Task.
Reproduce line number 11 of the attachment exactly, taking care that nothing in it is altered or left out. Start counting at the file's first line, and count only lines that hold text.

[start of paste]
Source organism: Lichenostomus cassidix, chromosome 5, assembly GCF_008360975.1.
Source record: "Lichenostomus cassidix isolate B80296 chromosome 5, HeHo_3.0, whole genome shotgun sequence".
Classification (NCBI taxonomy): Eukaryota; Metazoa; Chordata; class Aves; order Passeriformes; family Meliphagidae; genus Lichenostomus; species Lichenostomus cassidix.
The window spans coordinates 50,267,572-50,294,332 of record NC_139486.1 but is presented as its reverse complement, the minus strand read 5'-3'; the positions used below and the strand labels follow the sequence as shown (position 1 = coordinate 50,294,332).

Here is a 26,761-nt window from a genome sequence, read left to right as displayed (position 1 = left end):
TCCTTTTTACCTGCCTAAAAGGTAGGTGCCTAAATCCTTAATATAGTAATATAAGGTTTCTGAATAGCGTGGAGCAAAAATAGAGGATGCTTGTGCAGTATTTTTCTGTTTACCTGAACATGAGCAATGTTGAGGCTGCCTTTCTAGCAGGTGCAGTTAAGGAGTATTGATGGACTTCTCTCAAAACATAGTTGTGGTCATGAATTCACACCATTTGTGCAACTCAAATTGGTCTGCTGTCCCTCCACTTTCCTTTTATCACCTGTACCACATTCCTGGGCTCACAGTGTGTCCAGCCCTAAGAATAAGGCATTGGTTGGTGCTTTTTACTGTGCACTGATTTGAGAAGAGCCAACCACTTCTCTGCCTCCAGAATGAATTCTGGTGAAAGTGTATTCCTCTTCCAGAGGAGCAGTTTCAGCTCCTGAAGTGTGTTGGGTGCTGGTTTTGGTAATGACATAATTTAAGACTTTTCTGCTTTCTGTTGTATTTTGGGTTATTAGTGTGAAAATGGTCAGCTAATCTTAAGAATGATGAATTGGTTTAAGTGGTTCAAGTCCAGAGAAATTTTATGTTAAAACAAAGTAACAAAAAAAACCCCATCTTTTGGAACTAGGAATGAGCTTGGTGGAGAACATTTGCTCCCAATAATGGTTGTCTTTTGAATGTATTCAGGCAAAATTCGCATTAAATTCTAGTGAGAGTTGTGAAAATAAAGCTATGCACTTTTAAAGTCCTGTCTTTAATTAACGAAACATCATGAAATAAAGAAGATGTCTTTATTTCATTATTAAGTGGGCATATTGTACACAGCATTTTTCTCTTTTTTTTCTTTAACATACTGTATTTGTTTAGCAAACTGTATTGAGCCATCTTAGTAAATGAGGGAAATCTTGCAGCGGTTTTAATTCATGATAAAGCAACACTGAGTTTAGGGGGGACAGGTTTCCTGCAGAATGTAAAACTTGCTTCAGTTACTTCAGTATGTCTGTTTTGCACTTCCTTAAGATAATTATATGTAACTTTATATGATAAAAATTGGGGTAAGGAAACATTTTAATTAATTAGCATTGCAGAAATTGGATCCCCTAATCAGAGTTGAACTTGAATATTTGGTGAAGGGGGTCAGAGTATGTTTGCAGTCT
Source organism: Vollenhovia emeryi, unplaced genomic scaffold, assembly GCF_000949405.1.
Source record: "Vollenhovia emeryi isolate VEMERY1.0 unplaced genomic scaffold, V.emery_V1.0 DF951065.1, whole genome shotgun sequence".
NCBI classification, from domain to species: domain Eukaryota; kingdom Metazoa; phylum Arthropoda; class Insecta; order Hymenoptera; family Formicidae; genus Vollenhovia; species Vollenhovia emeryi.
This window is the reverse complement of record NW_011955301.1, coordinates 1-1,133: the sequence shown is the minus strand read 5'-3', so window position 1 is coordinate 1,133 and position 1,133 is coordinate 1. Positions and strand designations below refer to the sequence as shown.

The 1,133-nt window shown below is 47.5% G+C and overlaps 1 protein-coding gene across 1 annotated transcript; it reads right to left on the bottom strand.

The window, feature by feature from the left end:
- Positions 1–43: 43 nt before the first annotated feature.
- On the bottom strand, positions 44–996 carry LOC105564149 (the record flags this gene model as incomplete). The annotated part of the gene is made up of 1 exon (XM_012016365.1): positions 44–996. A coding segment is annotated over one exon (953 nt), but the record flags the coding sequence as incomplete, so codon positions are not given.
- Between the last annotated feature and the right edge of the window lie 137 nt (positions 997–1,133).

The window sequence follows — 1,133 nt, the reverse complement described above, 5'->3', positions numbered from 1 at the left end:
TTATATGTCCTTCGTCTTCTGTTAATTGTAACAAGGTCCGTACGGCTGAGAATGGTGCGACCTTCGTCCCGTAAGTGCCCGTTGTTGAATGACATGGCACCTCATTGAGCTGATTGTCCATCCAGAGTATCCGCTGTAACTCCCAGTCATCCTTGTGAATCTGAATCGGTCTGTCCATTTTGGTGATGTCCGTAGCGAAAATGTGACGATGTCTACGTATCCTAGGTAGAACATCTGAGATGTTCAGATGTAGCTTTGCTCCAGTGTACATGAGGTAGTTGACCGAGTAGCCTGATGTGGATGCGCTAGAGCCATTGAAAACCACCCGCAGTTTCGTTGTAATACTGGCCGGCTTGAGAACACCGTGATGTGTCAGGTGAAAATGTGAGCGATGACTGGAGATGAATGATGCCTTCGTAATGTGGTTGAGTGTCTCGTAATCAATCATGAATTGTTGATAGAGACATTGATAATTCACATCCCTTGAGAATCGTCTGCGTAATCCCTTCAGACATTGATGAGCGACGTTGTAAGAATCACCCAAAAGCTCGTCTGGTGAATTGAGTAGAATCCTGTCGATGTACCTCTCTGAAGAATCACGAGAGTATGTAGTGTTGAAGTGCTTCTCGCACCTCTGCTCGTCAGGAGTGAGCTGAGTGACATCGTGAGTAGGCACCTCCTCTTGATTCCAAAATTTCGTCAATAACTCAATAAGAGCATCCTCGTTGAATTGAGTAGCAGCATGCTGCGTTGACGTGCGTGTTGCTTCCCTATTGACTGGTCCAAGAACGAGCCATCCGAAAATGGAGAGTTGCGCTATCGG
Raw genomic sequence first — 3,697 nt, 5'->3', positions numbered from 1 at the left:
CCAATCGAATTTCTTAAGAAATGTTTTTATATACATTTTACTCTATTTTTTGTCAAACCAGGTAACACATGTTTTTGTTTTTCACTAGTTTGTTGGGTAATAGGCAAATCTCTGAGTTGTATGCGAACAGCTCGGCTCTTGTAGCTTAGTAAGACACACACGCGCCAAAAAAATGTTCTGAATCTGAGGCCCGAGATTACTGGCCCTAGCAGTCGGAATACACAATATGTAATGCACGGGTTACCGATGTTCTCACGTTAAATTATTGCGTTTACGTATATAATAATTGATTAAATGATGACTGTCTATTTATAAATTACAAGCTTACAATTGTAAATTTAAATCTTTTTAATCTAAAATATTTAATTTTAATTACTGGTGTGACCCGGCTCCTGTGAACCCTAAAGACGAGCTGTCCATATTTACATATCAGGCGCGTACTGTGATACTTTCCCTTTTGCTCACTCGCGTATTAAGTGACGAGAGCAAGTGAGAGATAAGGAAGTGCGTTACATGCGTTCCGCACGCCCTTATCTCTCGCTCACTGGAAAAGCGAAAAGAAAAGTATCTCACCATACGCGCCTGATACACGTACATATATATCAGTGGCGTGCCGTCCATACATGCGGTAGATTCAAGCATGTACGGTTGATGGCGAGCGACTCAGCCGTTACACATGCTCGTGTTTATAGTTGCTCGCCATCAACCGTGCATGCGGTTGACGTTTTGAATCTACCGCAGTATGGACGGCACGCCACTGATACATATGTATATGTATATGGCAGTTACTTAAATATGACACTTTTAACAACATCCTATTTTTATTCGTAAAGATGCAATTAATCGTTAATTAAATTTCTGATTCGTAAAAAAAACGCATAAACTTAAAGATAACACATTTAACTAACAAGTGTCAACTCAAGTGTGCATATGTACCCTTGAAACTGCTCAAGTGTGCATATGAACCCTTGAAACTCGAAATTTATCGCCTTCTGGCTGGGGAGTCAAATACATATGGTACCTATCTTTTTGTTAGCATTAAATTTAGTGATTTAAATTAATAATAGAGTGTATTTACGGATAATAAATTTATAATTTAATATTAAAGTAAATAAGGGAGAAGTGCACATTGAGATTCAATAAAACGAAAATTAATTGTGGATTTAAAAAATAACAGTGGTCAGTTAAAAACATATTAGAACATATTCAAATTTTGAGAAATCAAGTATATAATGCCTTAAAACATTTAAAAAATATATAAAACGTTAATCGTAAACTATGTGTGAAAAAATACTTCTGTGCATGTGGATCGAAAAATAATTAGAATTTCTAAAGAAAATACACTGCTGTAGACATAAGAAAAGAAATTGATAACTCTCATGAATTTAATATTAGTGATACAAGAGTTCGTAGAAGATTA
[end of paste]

The 1,133-nt window shown below is 47.5% G+C and overlaps 1 protein-coding gene across 1 annotated transcript; it reads right to left on the bottom strand.